CHARMM force field; carbohydrates; molecular dynamics simulation; molecular modeling; monosaccharides
Group 1 metabotropic glutamate receptors (mGluR) are G-protein coupled receptors with a large bilobate extracellular ligand binding region (LBR) that resembles a Venus fly trap. Closing of this LBR in the presence of a ligand is associated with the activation of the receptor. From conformational sampling of the LBR-ligand complexes using all-atom molecular dynamics (MD) simulations, we characterized the conformational minima related to the hinge like motion associated with the LBR closing/opening in the presence of known agonists and antagonists. By applying a harmonic restraint on the LBR, we also determined the conformational forces generated by the different ligands. The change in the location of the minima and the conformational forces were used to quantify the efficacies of the ligands. This analysis shows that efficacies can be estimated from the forces of a single conformation of the receptor, indicating the potential of MD simulations as an efficient and useful technique to quantify efficacies thereby facilitating the rational design of mGluR agonists and antagonists.
metabotropic glutamate receptors; conformational sampling; molecular dynamics; conformational force; efficacy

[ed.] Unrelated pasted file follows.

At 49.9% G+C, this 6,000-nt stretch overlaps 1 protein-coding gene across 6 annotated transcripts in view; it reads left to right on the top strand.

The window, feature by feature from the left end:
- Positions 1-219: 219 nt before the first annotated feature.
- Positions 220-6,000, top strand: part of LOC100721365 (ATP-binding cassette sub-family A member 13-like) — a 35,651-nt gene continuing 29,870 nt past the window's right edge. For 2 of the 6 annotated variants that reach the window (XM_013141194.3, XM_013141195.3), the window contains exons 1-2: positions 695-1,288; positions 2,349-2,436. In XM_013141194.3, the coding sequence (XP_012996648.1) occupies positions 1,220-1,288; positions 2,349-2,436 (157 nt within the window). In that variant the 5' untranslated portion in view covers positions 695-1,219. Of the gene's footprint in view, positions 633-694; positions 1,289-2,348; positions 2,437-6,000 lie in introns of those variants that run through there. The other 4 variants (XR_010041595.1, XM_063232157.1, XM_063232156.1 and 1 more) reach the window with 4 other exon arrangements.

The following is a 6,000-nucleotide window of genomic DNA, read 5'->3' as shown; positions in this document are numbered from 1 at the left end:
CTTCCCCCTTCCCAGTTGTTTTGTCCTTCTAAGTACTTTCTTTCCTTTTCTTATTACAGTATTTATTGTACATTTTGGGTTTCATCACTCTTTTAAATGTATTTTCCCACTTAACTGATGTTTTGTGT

2-Acetylaminofluorene (AAF) is a prototype arylamine carcinogen that forms C8-substituted dG-AAF and dG-AF as the major DNA lesions. The bulky N-acetylated dG-AAF lesion can induce various frameshift mutations depending on the base sequence around the lesion. We hypothesized that the thermodynamic stability of bulged-out slipped mutagenic intermediates (SMIs) is directly related to deletion mutations. The objective of the present study was to probe the structural/conformational basis of various dG-AAF–induced SMIs formed during a translesion synthesis. We performed spectroscopic, thermodynamic, and molecular dynamics studies of several AAF-modified 16-mer model DNA duplexes, including fully paired and −1, −2, and −3 deletion duplexes of the 5′-CTCTCGATG[FAAF]CCATCAC-3′ sequence and an additional −1 deletion duplex of the 5′-CTCTCGGCG[FAAF]CCATCAC-3′ NarI sequence. Modified deletion duplexes existed in a mixture of external B and stacked S conformers, with the population of the S conformer being ‘GC’ −1 (73%) > ‘AT’ −1 (72%) > full (60%) > −2 (55%) > −3 (37%). Thermodynamic stability was in the order of −1 deletion > −2 deletion > fully paired > −3 deletion duplexes. These results indicate that the stacked S-type conformer of SMIs are thermodynamically more stable than the conformationally flexible external B conformer. Results from the molecular dynamics simulations indicate perturbation of base stacking dominate the relative stability along with contributions from bending, duplex dynamics, solvation effects that are important in specific cases. Taken together, these results support a hypothesis that the conformational and thermodynamic stabilities of the SMIs are critical determinants for the induction of frameshift mutations.